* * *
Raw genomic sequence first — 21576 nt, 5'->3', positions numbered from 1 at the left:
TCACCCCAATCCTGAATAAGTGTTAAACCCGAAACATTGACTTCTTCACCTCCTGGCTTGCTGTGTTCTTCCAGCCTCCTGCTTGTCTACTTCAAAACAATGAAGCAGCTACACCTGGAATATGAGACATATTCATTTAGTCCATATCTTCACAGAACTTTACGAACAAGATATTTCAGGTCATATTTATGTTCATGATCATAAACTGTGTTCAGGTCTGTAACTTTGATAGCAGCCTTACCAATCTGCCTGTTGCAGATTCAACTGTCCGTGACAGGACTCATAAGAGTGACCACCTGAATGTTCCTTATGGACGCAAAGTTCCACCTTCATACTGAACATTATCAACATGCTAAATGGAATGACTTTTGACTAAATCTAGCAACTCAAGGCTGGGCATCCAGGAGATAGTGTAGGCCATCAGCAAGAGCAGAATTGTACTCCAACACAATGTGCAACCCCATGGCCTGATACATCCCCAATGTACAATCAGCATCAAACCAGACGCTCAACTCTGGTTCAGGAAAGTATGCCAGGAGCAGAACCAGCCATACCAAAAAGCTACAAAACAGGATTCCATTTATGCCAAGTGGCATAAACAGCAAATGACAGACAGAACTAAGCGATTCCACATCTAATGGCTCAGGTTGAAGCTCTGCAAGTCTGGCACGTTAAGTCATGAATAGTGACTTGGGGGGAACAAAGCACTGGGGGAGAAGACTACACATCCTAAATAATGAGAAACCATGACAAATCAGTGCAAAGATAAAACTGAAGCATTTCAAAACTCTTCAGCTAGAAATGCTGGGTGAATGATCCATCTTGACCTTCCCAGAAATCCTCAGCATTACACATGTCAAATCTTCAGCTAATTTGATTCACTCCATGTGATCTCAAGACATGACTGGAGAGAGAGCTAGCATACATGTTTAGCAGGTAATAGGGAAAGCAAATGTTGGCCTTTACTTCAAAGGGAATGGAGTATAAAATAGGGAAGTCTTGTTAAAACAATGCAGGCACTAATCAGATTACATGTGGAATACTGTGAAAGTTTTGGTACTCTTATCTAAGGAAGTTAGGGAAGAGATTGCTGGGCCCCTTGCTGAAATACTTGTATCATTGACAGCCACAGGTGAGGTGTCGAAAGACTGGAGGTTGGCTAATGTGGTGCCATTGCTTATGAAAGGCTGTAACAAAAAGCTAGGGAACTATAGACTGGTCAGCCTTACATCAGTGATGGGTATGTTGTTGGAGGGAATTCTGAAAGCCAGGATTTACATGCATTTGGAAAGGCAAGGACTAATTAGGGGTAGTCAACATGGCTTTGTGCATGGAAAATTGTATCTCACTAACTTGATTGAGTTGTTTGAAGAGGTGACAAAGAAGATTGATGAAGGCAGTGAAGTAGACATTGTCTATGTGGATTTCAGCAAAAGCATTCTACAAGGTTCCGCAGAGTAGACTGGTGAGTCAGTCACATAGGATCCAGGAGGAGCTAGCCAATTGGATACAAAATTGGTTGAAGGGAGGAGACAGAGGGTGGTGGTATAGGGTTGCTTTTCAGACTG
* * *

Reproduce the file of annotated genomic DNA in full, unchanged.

Raw genomic sequence first — 21576 nt, 5'->3', positions numbered from 1 at the left:
TCACCCCAATCCTGAATAAGTGTTAAACCCGAAACATTGACTTCTTCACCTCCTGGCTTGCTGTGTTCTTCCAGCCTCCTGCTTGTCTACTTCAAAACAATGAAGCAGCTACACCTGGAATATGAGACATATTCATTTAGTCCATATCTTCACAGAACTTTACGAACAAGATATTTCAGGTCATATTTATGTTCATGATCATAAACTGTGTTCAGGTCTGTAACTTTGATAGCAGCCTTACCAATCTGCCTGTTGCAGATTCAACTGTCCGTGACAGGACTCATAAGAGTGACCACCTGAATGTTCCTTATGGACGCAAAGTTCCACCTTCATACTGAACATTATCAACATGCTAAATGGAATGACTTTTGACTAAATCTAGCAACTCAAGGCTGGGCATCCAGGAGATAGTGTAGGCCATCAGCAAGAGCAGAATTGTACTCCAACACAATGTGCAACCCCATGGCCTGATACATCCCCAATGTACAATCAGCATCAAACCAGACGCTCAACTCTGGTTCAGGAAAGTATGCCAGGAGCAGAACCAGCCATACCAAAAAGCTACAAAACAGGATTCCATTTATGCCAAGTGGCATAAACAGCAAATGACAGACAGAACTAAGCGATTCCACATCTAATGGCTCAGGTTGAAGCTCTGCAAGTCTGGCACGTTAAGTCATGAATAGTGACTTGGGGGGAACAAAGCACTGGGGGAGAAGACTACACATCCTAAATAATGAGAAACCATGACAAATCAGTGCAAAGATAAAACTGAAGCATTTCAAAACTCTTCAGCTAGAAATGCTGGGTGAATGATCCATCTTGACCTTCCCAGAAATCCTCAGCATTACACATGTCAAATCTTCAGCTAATTTGATTCACTCCATGTGATCTCAAGACATGACTGGAGAGAGAGCTAGCATACATGTTTAGCAGGTAATAGGGAAAGCAAATGTTGGCCTTTACTTCAAAGGGAATGGAGTATAAAATAGGGAAGTCTTGTTAAAACAATGCAGGCACTAATCAGATTACATGTGGAATACTGTGAAAGTTTTGGTACTCTTATCTAAGGAAGTTAGGGAAGAGATTGCTGGGCCCCTTGCTGAAATACTTGTATCATTGACAGCCACAGGTGAGGTGTCGAAAGACTGGAGGTTGGCTAATGTGGTGCCATTGCTTATGAAAGGCTGTAACAAAAAGCTAGGGAACTATAGACTGGTCAGCCTTACATCAGTGATGGGTATGTTGTTGGAGGGAATTCTGAAAGCCAGGATTTACATGCATTTGGAAAGGCAAGGACTAATTAGGGGTAGTCAACATGGCTTTGTGCATGGAAAATTGTATCTCACTAACTTGATTGAGTTGTTTGAAGAGGTGACAAAGAAGATTGATGAAGGCAGTGAAGTAGACATTGTCTATGTGGATTTCAGCAAAAGCATTCTACAAGGTTCCGCAGAGTAGACTGGTGAGTCAGTCACATAGGATCCAGGAGGAGCTAGCCAATTGGATACAAAATTGGTTGAAGGGAGGAGACAGAGGGTGGTGGTATAGGGTTGCTTTTCAGACTG